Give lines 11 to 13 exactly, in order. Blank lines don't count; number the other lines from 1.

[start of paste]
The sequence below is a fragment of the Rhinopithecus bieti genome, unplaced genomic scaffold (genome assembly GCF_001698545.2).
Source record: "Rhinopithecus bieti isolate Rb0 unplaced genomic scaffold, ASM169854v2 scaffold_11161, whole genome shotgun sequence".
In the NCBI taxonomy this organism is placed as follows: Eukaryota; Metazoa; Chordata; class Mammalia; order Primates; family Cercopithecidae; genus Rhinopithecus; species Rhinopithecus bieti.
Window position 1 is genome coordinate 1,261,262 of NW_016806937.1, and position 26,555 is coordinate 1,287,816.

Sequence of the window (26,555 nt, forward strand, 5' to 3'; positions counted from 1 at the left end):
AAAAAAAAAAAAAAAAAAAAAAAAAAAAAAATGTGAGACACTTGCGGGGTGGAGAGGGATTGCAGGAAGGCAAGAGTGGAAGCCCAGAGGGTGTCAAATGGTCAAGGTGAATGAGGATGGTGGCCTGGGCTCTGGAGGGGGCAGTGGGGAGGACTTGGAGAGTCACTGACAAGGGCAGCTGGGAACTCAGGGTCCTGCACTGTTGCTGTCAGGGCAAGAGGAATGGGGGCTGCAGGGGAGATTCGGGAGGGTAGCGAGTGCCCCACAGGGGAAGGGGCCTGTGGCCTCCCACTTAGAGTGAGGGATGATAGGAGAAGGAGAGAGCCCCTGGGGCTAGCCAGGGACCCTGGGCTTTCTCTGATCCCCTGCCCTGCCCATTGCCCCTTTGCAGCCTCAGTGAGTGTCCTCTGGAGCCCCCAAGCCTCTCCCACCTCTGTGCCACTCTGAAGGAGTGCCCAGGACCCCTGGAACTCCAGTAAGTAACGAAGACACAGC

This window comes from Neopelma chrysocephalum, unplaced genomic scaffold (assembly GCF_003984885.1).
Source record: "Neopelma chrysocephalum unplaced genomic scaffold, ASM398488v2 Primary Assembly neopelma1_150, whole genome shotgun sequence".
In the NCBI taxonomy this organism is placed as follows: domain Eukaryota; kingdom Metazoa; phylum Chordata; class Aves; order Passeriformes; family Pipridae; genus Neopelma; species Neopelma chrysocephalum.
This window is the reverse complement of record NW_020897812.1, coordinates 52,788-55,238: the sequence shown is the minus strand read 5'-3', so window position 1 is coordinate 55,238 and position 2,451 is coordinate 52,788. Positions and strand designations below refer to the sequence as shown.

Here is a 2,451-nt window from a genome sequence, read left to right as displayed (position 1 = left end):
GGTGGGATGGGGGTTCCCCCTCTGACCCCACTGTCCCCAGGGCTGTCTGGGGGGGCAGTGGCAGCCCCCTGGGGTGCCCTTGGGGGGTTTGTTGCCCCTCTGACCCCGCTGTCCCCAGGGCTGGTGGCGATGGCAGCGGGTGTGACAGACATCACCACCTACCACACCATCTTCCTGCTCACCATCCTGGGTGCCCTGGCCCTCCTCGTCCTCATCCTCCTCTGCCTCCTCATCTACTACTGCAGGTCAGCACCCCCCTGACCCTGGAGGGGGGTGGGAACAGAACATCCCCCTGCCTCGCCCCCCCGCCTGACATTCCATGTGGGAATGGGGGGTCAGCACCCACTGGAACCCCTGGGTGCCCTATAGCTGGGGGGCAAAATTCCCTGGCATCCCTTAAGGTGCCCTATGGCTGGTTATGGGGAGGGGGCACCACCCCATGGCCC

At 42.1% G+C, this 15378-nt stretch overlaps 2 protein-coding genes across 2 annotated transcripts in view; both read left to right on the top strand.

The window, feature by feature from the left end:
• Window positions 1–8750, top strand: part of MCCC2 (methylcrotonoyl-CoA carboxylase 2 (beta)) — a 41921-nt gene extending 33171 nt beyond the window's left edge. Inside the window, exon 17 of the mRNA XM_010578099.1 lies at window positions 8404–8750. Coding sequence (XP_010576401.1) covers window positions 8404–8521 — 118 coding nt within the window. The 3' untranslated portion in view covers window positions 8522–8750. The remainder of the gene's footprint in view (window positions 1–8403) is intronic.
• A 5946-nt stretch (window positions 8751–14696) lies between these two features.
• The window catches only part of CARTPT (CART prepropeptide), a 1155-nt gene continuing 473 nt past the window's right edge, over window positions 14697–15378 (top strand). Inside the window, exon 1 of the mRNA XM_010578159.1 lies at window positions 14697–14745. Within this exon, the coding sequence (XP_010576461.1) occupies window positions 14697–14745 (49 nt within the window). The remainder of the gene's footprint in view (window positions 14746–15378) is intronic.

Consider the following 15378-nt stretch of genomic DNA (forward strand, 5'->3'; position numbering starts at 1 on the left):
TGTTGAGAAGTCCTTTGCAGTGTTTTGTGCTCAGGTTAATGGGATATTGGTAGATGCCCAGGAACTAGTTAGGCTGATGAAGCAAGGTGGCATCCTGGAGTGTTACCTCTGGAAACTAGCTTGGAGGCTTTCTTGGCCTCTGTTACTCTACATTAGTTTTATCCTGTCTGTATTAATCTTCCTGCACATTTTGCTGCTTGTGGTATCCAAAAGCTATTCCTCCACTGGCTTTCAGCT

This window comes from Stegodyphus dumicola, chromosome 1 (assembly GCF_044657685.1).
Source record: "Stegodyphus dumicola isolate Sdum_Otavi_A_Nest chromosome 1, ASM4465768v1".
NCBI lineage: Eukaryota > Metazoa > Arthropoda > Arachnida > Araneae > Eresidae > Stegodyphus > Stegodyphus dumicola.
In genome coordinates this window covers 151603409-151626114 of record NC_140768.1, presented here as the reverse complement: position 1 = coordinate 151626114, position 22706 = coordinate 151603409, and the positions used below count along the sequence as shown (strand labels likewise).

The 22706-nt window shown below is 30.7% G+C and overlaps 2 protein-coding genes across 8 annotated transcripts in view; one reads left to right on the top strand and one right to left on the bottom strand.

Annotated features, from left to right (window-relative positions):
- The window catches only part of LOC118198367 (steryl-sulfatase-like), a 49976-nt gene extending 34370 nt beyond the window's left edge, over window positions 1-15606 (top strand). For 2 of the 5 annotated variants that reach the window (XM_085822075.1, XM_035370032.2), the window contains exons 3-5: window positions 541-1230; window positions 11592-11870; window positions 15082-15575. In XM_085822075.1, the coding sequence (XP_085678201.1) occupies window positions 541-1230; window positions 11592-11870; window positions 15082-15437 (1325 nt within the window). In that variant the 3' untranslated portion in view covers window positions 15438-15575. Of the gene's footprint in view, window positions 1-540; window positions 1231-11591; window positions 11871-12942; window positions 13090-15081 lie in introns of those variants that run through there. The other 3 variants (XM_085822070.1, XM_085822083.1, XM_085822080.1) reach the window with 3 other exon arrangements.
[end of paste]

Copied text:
Here is a 2,451-nt window from a genome sequence, read left to right as displayed (position 1 = left end):
GGTGGGATGGGGGTTCCCCCTCTGACCCCACTGTCCCCAGGGCTGTCTGGGGGGGCAGTGGCAGCCCCCTGGGGTGCCCTTGGGGGGTTTGTTGCCCCTCTGACCCCGCTGTCCCCAGGGCTGGTGGCGATGGCAGCGGGTGTGACAGACATCACCACCTACCACACCATCTTCCTGCTCACCATCCTGGGTGCCCTGGCCCTCCTCGTCCTCATCCTCCTCTGCCTCCTCATCTACTACTGCAGGTCAGCACCCCCCTGACCCTGGAGGGGGGTGGGAACAGAACATCCCCCTGCCTCGCCCCCCCGCCTGACATTCCATGTGGGAATGGGGGGTCAGCACCCACTGGAACCCCTGGGTGCCCTATAGCTGGGGGGCAAAATTCCCTGGCATCCCTTAAGGTGCCCTATGGCTGGTTATGGGGAGGGGGCACCACCCCATGGCCC

At 42.1% G+C, this 15378-nt stretch overlaps 2 protein-coding genes across 2 annotated transcripts in view; both read left to right on the top strand.